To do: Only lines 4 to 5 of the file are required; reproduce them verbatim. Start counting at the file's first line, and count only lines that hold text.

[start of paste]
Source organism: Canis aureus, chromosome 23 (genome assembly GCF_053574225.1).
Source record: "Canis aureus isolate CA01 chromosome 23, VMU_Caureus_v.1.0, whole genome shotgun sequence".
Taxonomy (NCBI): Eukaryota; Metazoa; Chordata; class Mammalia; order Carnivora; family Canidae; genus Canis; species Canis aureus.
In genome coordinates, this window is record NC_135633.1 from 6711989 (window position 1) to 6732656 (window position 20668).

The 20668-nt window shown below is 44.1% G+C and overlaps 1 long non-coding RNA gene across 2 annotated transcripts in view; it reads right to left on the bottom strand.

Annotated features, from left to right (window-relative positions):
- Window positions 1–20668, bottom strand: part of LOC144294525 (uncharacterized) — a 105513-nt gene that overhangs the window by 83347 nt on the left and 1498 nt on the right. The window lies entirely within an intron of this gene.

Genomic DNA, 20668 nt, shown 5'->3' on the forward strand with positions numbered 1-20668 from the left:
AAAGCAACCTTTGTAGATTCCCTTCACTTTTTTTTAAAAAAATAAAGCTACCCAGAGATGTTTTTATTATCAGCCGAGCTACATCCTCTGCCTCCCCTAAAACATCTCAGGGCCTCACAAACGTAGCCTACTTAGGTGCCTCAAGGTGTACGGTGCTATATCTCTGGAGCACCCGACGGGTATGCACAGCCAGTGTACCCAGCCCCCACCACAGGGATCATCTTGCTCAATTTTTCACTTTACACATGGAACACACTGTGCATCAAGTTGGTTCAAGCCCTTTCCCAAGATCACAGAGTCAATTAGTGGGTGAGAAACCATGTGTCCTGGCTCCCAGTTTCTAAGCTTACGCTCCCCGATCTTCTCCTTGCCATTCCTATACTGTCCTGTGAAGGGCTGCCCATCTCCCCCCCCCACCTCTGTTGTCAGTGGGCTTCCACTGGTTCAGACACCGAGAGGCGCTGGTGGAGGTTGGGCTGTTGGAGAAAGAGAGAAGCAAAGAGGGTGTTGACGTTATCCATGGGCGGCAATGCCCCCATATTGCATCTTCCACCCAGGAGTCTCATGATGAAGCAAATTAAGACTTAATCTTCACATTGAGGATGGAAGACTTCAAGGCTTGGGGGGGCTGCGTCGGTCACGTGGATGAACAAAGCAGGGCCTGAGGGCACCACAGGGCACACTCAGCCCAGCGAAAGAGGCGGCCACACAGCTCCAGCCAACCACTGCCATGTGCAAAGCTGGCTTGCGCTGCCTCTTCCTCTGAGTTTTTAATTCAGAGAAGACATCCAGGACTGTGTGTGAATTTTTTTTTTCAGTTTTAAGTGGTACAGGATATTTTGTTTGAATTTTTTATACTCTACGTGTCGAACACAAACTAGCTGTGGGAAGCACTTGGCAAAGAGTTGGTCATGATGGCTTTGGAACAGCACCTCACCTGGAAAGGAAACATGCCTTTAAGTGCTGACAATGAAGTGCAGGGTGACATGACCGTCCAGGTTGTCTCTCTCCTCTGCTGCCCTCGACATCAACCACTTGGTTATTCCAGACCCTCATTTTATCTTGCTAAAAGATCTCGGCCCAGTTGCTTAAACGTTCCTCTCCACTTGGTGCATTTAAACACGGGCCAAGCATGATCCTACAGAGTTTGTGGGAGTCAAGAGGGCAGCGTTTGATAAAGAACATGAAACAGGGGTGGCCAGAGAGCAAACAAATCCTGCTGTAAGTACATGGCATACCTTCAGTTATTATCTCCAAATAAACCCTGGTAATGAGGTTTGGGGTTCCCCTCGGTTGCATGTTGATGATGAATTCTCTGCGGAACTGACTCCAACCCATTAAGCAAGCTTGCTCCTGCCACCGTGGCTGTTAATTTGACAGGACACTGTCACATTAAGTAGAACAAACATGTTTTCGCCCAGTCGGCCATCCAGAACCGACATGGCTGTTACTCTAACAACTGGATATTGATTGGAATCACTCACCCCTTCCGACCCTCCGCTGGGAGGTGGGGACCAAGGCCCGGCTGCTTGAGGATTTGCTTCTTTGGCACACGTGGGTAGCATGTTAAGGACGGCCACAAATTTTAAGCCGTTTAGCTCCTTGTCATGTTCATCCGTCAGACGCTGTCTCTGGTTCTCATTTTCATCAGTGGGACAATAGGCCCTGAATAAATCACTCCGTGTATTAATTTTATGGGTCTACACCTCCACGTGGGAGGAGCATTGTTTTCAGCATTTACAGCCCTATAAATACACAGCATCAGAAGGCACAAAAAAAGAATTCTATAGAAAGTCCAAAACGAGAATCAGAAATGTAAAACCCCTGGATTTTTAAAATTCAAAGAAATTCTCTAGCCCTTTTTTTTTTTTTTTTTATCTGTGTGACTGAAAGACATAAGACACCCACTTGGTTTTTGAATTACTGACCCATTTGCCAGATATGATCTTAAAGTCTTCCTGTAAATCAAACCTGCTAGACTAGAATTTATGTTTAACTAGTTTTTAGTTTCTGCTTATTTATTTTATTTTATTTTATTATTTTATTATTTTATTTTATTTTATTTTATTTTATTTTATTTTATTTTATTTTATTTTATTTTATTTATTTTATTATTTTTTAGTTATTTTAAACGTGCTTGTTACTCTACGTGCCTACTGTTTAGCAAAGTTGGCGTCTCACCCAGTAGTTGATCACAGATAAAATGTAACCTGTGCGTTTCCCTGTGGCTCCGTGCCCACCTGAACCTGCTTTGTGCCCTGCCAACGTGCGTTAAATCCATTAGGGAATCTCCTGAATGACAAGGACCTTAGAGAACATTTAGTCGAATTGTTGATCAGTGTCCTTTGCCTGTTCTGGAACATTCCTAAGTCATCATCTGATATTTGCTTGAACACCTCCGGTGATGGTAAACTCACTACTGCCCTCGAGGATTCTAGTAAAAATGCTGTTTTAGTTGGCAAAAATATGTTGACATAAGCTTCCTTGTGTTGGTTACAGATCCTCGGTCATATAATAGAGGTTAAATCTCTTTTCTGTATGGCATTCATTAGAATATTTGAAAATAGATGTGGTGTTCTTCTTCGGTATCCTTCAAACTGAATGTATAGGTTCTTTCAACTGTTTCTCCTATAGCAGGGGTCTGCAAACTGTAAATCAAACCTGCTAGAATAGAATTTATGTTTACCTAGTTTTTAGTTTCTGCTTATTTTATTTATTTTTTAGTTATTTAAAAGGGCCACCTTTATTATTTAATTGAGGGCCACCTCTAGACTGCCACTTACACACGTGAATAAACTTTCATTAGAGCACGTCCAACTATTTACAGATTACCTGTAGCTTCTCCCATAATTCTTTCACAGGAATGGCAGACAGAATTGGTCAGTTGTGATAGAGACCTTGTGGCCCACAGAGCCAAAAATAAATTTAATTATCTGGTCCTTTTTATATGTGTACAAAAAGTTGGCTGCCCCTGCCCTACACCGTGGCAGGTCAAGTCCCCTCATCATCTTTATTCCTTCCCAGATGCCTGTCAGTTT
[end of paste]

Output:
In genome coordinates, this window is record NC_135633.1 from 6711989 (window position 1) to 6732656 (window position 20668).

The 20668-nt window shown below is 44.1% G+C and overlaps 1 long non-coding RNA gene across 2 annotated transcripts in view; it reads right to left on the bottom strand.